Thursday, January 15, 2015

The Brawl The City May Need Is Engaged; War Footing Now Between Berry And Brandenburg, Power Struggle Over Police, Plus: Defending Sam  

DA Brandenburg
The city of Albuquerque is finally getting the long overdue political brawl it sorely needs. Will it lead to the clean-up of its deeply stained police department?

The administration of Mayor Richard Berry has gone on war footing against Bernalillo County District Attorney Kari Brandenburg but Brandenburg, unlike so many before her, is refusing to back down. It's making for a contest of wills that hopefully will lead to APD being brought to heel.

(Reports from the battlefield are here, here and here.)

The decision by APD and the city attorney to bar Brandenburg's office from the scene of Tuesday night's fatal police shooting was the tipping point. The Berry administration--via Chief Administrative Officer Rob Perry--then doubled down, demanding that Brandenburg appoint a special DA to investigate future police shootings, arguing that she has a conflict of interest because she has filed murder charges against the two officers who killed homeless camper James Boyd. 

Perry and Berry would essentially have the elected office of District Attorney--the chief oversight of APD--removed from the process. Talk about a power grab. (Speaking of oversight, where's the police lapel camera video from the Tuesday night shooting?) 

An outraged Brandenburg--who was previously putty in the hands of APD--fought back tooth and nail, setting the stage for future confrontations and putting the ball in the court of the US Justice Department to enforce the consent decree. That decree, signed with the city, requires the DA's involvement in police shooting cases.

The vengeance with which Brandenburg is being pursued--the filing of bribery charges against her, barring her office from a shooting scene and editorials demanding that she relinquish her power--reveal the death grip that the rogue element has at APD and within the Berry administration. It's like seeing a corpse in rigor mortis grasping an iron bar.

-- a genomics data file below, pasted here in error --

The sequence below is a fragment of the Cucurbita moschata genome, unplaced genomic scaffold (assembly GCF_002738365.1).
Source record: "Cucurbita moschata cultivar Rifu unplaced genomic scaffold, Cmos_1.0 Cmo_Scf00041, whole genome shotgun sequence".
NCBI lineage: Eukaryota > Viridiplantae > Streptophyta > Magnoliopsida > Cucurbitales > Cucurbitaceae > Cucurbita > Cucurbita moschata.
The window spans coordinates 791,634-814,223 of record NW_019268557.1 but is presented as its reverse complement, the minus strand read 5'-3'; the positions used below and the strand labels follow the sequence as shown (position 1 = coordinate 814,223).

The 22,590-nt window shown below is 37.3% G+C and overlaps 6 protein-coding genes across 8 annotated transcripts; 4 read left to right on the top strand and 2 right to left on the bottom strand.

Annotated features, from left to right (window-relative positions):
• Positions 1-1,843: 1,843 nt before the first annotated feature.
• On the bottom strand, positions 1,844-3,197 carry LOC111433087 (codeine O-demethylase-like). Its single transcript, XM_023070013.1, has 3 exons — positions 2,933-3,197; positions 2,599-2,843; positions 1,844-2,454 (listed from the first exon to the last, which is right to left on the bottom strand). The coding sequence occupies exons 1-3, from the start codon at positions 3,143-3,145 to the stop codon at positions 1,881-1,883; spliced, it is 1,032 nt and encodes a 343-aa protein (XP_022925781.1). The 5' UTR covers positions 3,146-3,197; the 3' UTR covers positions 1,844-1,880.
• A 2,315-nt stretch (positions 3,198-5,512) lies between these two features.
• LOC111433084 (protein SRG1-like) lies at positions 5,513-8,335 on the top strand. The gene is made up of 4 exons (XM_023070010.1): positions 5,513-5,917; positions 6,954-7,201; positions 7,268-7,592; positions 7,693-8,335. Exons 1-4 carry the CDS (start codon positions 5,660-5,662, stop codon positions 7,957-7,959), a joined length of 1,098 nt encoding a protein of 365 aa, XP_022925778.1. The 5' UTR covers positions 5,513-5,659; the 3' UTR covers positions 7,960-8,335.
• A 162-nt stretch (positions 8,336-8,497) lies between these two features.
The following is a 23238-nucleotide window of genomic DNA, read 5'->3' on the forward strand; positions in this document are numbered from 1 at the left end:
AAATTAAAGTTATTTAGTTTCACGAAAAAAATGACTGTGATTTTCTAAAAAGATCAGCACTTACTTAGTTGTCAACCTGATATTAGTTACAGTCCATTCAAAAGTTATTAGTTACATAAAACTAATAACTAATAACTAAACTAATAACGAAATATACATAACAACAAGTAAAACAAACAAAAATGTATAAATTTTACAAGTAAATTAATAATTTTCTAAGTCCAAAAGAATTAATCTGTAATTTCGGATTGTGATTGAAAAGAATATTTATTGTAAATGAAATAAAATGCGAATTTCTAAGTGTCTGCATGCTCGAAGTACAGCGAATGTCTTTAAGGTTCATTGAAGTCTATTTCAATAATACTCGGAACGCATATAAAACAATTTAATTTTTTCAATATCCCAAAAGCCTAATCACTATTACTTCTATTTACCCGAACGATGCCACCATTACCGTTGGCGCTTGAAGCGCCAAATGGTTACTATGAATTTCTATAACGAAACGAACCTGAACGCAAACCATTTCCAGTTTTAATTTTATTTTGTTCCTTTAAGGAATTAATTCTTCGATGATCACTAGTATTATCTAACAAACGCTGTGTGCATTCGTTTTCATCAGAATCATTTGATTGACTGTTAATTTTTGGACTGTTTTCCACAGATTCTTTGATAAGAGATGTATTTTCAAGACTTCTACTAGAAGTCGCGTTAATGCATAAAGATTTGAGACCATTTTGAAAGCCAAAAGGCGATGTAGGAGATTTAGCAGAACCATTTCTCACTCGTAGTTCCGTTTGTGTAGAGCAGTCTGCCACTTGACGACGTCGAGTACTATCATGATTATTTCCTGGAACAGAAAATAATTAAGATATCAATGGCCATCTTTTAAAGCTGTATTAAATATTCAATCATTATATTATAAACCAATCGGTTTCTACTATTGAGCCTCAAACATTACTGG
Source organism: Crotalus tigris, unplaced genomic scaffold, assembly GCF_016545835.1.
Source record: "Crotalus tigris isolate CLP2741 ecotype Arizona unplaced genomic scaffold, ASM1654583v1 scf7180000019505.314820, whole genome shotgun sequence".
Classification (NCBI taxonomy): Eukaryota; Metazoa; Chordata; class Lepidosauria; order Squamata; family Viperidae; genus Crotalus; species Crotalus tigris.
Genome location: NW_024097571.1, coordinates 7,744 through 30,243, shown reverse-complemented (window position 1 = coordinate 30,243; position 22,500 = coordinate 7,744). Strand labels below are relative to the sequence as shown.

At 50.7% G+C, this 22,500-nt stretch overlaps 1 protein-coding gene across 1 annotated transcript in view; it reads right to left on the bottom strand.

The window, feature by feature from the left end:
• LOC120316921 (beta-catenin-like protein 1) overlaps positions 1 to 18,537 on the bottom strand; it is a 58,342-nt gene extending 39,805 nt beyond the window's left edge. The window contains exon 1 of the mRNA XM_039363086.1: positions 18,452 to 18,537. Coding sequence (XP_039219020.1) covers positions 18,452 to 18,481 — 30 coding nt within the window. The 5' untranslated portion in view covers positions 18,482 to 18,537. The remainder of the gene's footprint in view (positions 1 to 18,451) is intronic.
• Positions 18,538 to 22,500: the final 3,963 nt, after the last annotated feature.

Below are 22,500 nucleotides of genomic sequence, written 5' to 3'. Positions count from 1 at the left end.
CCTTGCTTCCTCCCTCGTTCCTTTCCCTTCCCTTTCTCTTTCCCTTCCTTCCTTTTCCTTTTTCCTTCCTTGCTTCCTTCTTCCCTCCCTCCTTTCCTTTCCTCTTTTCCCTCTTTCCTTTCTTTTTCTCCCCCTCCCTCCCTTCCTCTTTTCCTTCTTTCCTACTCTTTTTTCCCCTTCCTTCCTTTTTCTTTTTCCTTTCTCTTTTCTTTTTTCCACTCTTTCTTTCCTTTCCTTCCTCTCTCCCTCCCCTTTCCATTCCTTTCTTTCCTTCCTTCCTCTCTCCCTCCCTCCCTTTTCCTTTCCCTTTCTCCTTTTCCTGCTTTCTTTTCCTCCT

He wasn't around when homeless camper James Boyd was shot--a killing that prompted international outrage--and he hasn't been seen during this war he has launched against Brandenburg in the wake of the latest fatal police shooting. Instead, Mayor Berry has sent forth Perry and his minions to try to tame a DA who has turned from pussycat to escaped tiger. Same goes for the baffled ABQ police chief Gorden Eden. He's left the building. Cat got your tongue, fellas? Or is that a tiger? 

Governor Susana could have been pulled directly into the fray when asked for a comment about a bill that would take the power of investigating police shootings away from the state's district attorneys and giving it to the attorney general. Martinez, a former DA herself, did not take the bait, saying there are other ways to handle any potential conflicts of interest. Probably smart. The only thing Susana is going to get if she gets too close to this fight is a scarred posterior.


Slamming Sam has become a popular pastime of La Politica but today we have his defenders as well.

NM Dem Party Chair and attorney Sam Bregman has most recently been taking heat for taking on the case of Keith Sandy, one of two police officers charged with shooting and killing homeless camper James Boyd. Ken Rooney writes: